Asked if there was any "generation gap" between Jake and the rest of the group. "(There) doesn't seem to be so far" his father says. "He (Jake) and Bill, in particular, do some great arranging and are very much on the same musical wave length. He is, however, starting to write quite a bit of his own music, which is a bit more in the folk direction, so I expect as he goes off to college and gets together with people his own age, he'll probably develop an identity a bit more distinct from the rest of us. I think part of the reason is that he is so musical that he's drawn to 'real' music, from classical to jazz to rock. It's not that he doesn't like rock as much as that he's not impressed by volume alone."

The band began about 20 years ago as a bluegrass bar band, How Banks Fail.

As Northern Lights, they released two albums in 1976 and 1983.

Their first national break came in 1986 when they finished third in a best new bluegrass band contest behind 15-year-old Alison Krauss.

A few years later, they signed to Flying Fish Records. The band released three albums with Flying Fish, "Take You to the Sky" in 1990, "Can't Buy Your Way" in 1992 and "Wrong Highway Blues" in 1994.

Krauss played on "Take You To The Sky." "She had her 18th birthday on one of the days of the session," Armerding says. "We knew her fairly well at the time, and she was quite cooperative, quite down-to-earth and yet clearly had a sense of what she wanted to do. That came through at the session, where she was pretty happy with what she did on one tune right away and took a couple of hours with another one. She was also very willing to take suggestions as well, although I didn't have a whole lot to tell her about improving things. I thought she was very musically intelligent about what she brought to the songs."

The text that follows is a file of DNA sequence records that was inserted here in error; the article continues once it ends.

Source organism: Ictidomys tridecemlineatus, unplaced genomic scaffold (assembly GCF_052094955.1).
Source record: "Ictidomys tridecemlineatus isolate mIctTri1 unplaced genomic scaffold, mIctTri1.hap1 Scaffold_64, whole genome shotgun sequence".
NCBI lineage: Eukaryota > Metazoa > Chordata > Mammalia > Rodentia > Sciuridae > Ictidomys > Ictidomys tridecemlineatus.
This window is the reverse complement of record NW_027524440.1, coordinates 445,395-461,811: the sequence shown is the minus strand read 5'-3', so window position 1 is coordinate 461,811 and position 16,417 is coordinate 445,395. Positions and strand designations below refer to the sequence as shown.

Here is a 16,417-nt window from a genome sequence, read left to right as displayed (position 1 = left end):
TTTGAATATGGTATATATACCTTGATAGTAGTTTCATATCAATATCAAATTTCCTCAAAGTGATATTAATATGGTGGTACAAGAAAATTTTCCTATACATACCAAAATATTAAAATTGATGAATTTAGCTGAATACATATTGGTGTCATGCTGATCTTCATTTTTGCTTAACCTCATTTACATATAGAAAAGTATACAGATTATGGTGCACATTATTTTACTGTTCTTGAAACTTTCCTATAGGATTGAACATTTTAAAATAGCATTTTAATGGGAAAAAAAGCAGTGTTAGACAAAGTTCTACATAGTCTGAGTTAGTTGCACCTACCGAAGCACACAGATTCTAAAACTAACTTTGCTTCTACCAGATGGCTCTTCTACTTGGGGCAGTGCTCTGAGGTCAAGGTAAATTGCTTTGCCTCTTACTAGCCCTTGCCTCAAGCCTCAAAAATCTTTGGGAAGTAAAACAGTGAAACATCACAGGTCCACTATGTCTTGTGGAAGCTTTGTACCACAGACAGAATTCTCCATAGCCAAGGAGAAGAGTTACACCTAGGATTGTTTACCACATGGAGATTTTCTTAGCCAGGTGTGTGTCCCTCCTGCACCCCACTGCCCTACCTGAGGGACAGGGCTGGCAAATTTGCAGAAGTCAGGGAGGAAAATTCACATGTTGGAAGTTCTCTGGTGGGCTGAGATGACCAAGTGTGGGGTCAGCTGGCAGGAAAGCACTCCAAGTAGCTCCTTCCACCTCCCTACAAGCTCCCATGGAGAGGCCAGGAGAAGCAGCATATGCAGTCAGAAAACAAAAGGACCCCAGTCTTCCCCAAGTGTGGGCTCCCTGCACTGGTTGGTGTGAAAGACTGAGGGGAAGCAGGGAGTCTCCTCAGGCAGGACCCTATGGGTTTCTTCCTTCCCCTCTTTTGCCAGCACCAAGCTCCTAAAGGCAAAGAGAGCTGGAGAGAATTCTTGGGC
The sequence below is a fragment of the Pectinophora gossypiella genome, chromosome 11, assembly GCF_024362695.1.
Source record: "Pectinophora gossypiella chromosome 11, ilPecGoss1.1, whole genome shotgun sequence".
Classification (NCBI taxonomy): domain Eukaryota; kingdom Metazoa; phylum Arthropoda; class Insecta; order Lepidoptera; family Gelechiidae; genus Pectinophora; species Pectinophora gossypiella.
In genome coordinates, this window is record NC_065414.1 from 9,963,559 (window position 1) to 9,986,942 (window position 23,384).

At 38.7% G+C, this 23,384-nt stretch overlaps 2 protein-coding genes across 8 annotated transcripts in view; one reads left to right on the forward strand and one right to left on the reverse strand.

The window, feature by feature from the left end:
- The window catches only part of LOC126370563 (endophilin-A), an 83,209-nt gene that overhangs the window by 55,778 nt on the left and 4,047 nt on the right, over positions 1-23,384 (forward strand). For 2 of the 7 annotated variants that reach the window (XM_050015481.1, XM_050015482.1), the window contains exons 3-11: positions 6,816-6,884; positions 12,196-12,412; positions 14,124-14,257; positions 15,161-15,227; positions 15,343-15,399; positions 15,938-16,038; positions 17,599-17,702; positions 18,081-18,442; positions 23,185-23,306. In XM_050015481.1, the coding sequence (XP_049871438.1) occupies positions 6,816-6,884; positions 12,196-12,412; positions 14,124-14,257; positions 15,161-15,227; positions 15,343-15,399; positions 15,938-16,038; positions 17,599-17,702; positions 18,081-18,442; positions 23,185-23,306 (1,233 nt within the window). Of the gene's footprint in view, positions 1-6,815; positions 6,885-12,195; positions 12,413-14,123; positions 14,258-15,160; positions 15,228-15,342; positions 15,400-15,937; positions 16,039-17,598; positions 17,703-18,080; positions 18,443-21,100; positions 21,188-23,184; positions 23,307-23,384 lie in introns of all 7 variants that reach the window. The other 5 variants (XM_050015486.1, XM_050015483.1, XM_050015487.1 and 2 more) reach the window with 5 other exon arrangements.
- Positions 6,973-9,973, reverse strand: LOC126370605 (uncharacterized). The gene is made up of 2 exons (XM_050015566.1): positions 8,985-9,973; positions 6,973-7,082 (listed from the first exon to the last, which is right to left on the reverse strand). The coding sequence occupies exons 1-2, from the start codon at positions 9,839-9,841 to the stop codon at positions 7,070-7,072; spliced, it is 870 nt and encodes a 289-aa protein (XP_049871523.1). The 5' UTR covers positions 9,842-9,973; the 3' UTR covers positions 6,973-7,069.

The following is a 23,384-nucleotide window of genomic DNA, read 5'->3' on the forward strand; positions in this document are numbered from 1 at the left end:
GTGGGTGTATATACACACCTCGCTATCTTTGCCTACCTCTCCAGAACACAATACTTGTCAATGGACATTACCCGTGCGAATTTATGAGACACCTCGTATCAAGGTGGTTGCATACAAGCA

Flying Fish was eventually bought by Rounder Records. Northern Lights then switched labels earlier this year.

What's ahead for Northern Lights?

"A platinum album, we hope," Armerding says. "But seriously, we do hope to keep doing what we're doing, with a bit more of a national profile. Perhaps if we were at this level and were all 25, we'd all be itching to go on the road. But with families, the road for bluegrass musicians means you'd sort of see your kids grow up via postcard, and none of us want to do that."

"So we hope to continue to improve our songwriting and arranging, to make our shows more professional and entertaining, and to be the best weekend bluegrass band in the country. Just a couple of modest goals."